France: C'est moi.
Also: Ukraine, Russia, China, the US, Japan, Brazil and Pakistan.
FRANCE. C’est moi.
An aloof president gives an opening to the far right.
Emmanuel Macron met ministers late Sunday amid a sixth night of violence across France. On Saturday, rioters burned the home of a suburban Paris mayor. On Friday, France's top police unions said they were at war with "hordes of vermin".
INTELLIGENCE. The shooting of an ethnic Arab teenager at a police traffic stop has split France and led to at least 500 injuries and 2,400 arrests. Arson and looting have spread throughout major cities, as well as French Guiana, Martinique, Reunion, and the French-speaking parts of Belgium and Switzerland. France likes to think of itself as colour-blind, but identity is increasingly dominating the political debate in Macron’s presidency.
FOR BUSINESS. Blaming the influence of video games and dancing at an Elton John concert, Macron seems impotent amid the chronic anger on both sides of a divided nation. The discord is a gift to the National Rally’s Marine Le Pen, who has surged past Macron in opinion polls. Luckily for Macron, elections aren’t due until 2027, but amid inflation and migration controversies, far-right parties could be the wildcard in the EU Parliament’s elections, due in June 2024.
UKRAINE. RUSSIA. At gunpoint.
Kyiv is under pressure, as is NATO.
Russian troops were advancing in four areas, Ukraine said on Sunday. Ukrainian troops meanwhile had “partial success” at Bakhmut and in the south. Joe Biden will attend next week’s NATO Summit, the White House said on Sunday.
INTELLIGENCE. On the frontlines, at least, the war is turning in Moscow’s favour. Ukraine’s counter-offensive shows few signs of a breakthrough. Kyiv’s requests for arms have become more urgent. Ukraine's top military commander on Friday complained of insufficient Western artillery and air support. The Center for Strategic and International Studies has meanwhile forecast that Russia will never run out of missiles, despite sanctions and export controls.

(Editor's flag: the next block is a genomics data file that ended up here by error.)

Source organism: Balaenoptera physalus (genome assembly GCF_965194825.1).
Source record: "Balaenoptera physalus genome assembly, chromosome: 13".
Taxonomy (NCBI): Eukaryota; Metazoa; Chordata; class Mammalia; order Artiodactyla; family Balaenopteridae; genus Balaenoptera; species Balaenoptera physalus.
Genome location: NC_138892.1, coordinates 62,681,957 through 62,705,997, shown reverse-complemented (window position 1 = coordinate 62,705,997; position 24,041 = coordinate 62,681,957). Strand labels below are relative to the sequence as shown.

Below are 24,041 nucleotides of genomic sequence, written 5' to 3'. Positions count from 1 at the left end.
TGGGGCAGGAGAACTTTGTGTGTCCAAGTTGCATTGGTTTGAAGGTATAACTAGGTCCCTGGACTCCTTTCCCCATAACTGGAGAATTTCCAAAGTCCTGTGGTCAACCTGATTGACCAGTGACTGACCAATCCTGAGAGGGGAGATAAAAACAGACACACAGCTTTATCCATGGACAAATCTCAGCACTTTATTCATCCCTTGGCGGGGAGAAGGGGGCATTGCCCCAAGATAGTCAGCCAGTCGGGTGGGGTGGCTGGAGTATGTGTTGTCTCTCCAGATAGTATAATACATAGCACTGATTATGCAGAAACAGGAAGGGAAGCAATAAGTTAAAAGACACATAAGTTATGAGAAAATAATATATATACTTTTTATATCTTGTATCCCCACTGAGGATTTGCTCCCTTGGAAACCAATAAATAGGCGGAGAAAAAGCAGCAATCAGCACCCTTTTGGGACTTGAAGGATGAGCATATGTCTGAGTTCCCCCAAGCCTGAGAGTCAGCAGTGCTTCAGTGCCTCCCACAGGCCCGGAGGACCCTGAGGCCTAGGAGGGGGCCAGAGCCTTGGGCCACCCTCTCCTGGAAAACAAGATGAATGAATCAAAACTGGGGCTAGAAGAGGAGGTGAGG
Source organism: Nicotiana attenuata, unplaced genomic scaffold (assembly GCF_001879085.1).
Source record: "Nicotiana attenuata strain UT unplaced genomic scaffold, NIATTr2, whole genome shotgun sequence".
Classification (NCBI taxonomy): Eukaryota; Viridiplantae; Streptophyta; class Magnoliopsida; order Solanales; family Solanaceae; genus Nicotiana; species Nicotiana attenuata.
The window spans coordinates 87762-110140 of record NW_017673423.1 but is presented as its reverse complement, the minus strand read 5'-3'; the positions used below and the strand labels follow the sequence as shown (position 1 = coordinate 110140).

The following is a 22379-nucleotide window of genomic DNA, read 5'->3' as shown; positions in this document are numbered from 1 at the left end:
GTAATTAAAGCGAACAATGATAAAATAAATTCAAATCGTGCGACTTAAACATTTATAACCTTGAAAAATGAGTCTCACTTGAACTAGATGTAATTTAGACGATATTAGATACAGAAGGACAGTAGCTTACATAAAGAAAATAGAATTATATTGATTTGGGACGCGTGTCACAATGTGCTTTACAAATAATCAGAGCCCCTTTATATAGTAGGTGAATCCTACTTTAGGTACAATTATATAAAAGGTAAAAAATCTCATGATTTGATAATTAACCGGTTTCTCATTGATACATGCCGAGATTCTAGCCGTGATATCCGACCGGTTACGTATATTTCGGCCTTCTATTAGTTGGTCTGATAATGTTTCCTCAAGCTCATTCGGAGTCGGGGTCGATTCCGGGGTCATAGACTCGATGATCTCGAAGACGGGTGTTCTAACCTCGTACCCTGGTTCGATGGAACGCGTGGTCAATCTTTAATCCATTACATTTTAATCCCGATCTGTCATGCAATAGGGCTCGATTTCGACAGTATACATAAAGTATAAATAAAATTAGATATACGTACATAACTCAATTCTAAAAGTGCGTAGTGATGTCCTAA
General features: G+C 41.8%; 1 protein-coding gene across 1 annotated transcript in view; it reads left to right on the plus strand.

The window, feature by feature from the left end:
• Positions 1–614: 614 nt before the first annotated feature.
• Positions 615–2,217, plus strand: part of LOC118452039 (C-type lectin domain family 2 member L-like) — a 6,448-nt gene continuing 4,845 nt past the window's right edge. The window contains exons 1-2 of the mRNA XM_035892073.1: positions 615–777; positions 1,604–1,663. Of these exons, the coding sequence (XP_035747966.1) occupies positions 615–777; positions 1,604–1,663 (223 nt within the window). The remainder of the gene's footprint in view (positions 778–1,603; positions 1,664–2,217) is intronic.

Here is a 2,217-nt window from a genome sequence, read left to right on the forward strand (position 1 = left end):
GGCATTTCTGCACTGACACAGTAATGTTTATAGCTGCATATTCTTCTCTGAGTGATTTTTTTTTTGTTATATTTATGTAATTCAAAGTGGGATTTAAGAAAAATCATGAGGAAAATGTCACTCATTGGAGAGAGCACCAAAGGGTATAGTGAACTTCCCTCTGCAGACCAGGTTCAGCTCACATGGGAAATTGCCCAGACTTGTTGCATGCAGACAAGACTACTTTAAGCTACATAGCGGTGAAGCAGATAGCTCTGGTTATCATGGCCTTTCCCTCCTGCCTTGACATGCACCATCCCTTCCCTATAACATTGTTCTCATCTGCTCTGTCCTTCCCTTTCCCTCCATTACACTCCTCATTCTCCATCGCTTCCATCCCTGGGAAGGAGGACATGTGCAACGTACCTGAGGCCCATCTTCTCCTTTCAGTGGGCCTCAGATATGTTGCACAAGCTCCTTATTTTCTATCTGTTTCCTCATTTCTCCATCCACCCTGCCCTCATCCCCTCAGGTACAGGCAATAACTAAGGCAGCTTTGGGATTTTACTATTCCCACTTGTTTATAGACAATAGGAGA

FOR BUSINESS. Rhetoric from the NATO Summit will be upbeat – and extend the schadenfreude of Wagner’s failed mutiny – but disunity over Sweden’s accession and an emptying arsenal will make for gloomy sidebar discussions. Diplomacy gives the best prospect for ending the war, but this will require difficult trade-offs for Kyiv and the West. Recent talks in Denmark involving non-Western countries could lead the way. Watch for how Beijing engages.
Written by former diplomats and industry specialists, Geopolitical Dispatch gives you the global intelligence for business and investing you won’t find anywhere else.
CHINA. UNITED STATES. Yellen into the void.
The US Treasury Secretary is on a peace mission.
The US Treasury Department said Janet Yellen will visit Beijing on Thursday, following Antony Blinken’s trip in June. On Saturday, CIA Director William Burns said it was foolish to “decouple” from China but sensible to “de-risk and diversify”.
INTELLIGENCE. Yellen is seen as a China dove and her department, while retaining the tools of economic coercion, is more disposed to arguments of peace through trade than the Pentagon or intelligence community. Whether Yellen can achieve a breakthrough is another matter. It is the Communist Party, not the technocrats, who call the shots in Beijing. In Washington, oratory outpaces policy, whether in the form of unintended gaffes or pre-election posturing.
FOR BUSINESS. Whether it’s called decoupling or de-risking, Sino-US relations are at a low ebb. Yet the two powers still rely on each other. China provides inflation-busting goods and a growth horizon for Wall Street. The US gives a reliable market and a currency others will accept. A trade or investment freeze would be crippling. A war over Taiwan worse. Both sides will want to exhaust diplomacy first, but there’s always the risk of accident or miscalculation.